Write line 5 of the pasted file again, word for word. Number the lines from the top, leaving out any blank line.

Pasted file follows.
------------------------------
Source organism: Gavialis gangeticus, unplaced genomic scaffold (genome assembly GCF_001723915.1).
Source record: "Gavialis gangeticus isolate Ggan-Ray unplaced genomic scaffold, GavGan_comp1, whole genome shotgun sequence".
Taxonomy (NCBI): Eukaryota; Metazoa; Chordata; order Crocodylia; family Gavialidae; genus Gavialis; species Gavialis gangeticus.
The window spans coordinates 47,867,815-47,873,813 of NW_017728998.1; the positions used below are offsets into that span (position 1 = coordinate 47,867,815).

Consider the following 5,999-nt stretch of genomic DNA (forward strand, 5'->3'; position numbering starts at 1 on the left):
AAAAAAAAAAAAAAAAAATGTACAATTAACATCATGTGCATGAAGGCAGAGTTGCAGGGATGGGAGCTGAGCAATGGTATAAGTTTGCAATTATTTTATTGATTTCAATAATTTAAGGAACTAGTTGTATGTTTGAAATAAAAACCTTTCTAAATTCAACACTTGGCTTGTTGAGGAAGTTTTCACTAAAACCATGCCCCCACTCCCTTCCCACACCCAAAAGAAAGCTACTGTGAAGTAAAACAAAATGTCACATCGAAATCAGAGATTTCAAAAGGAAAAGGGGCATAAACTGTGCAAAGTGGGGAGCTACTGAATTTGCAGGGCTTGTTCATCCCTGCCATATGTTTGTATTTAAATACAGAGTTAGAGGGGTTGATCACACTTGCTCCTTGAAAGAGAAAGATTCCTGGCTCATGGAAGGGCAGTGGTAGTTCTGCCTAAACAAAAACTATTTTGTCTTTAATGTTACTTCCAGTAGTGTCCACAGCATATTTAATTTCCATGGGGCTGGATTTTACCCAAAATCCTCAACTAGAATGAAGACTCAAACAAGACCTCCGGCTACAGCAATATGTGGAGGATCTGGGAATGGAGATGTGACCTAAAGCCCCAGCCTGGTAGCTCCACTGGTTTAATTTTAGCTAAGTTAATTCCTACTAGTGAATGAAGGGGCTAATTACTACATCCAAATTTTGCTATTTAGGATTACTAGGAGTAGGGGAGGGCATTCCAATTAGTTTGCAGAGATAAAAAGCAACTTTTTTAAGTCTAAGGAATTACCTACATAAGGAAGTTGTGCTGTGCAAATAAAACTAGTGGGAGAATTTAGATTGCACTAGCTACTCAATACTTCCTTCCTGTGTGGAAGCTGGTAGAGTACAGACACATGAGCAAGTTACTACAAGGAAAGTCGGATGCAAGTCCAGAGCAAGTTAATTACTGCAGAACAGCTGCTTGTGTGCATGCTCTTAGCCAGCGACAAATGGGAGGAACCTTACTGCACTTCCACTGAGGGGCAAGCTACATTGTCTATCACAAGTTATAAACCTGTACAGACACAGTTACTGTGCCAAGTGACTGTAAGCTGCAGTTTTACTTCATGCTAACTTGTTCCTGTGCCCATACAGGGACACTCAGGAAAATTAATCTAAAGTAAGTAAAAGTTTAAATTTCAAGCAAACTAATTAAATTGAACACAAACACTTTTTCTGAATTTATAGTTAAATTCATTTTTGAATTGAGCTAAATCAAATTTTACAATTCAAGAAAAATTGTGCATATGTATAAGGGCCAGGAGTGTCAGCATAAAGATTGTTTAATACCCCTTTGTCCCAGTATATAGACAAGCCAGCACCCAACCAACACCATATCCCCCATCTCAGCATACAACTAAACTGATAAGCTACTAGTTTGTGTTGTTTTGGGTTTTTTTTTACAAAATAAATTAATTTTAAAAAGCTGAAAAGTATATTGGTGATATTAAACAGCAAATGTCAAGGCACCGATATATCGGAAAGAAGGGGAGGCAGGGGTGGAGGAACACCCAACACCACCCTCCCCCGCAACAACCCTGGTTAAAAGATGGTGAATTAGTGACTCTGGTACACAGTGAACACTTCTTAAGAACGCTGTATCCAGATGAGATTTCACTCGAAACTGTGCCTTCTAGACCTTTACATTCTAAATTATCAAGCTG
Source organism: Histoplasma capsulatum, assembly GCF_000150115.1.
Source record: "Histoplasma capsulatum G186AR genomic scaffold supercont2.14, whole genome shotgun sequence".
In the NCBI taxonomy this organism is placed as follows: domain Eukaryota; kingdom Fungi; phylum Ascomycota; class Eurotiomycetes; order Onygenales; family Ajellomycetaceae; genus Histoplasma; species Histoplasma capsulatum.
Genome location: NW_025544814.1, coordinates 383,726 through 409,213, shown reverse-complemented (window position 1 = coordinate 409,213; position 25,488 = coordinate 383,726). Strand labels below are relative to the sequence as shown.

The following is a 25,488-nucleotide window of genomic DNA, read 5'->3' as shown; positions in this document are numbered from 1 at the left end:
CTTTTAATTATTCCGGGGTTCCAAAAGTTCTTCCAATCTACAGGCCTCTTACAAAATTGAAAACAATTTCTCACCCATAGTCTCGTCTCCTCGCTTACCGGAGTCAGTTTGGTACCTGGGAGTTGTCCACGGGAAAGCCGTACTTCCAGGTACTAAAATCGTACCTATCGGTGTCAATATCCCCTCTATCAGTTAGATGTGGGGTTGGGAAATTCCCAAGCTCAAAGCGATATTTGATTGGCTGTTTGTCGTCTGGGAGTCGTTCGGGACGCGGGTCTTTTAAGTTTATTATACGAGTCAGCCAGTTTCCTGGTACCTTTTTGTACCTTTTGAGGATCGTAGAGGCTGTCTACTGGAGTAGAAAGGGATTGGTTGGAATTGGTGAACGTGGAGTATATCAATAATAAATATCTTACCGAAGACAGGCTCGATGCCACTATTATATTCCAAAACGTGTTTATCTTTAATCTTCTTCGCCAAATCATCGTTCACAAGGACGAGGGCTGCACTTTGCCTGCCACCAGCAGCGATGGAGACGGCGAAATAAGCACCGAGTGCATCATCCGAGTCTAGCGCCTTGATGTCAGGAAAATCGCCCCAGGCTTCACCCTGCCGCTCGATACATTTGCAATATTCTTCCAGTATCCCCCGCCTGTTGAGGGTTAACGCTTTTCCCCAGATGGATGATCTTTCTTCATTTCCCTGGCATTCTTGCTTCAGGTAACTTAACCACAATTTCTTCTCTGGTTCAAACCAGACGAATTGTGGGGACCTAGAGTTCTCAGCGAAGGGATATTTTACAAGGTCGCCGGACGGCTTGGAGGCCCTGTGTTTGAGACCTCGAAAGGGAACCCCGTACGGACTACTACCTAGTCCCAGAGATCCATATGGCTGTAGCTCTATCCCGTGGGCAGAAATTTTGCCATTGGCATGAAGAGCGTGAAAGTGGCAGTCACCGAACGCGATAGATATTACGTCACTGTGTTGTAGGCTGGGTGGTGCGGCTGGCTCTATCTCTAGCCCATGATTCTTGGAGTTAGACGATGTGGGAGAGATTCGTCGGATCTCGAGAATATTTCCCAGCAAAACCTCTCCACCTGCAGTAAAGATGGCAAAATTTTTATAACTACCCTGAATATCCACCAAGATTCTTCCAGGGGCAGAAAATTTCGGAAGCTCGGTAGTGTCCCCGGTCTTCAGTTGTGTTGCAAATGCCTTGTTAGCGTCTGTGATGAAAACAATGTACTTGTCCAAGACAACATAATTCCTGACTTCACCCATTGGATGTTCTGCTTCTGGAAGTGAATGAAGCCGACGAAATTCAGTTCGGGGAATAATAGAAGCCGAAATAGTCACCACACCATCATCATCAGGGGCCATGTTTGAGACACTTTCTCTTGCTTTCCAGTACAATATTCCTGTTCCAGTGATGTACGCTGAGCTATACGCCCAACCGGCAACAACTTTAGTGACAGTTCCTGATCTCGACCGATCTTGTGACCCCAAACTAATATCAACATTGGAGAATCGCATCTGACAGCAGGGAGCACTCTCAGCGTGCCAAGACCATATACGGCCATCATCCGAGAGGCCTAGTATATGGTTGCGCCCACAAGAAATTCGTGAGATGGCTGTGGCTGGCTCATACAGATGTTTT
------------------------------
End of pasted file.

Consider the following 5,999-nt stretch of genomic DNA (forward strand, 5'->3'; position numbering starts at 1 on the left):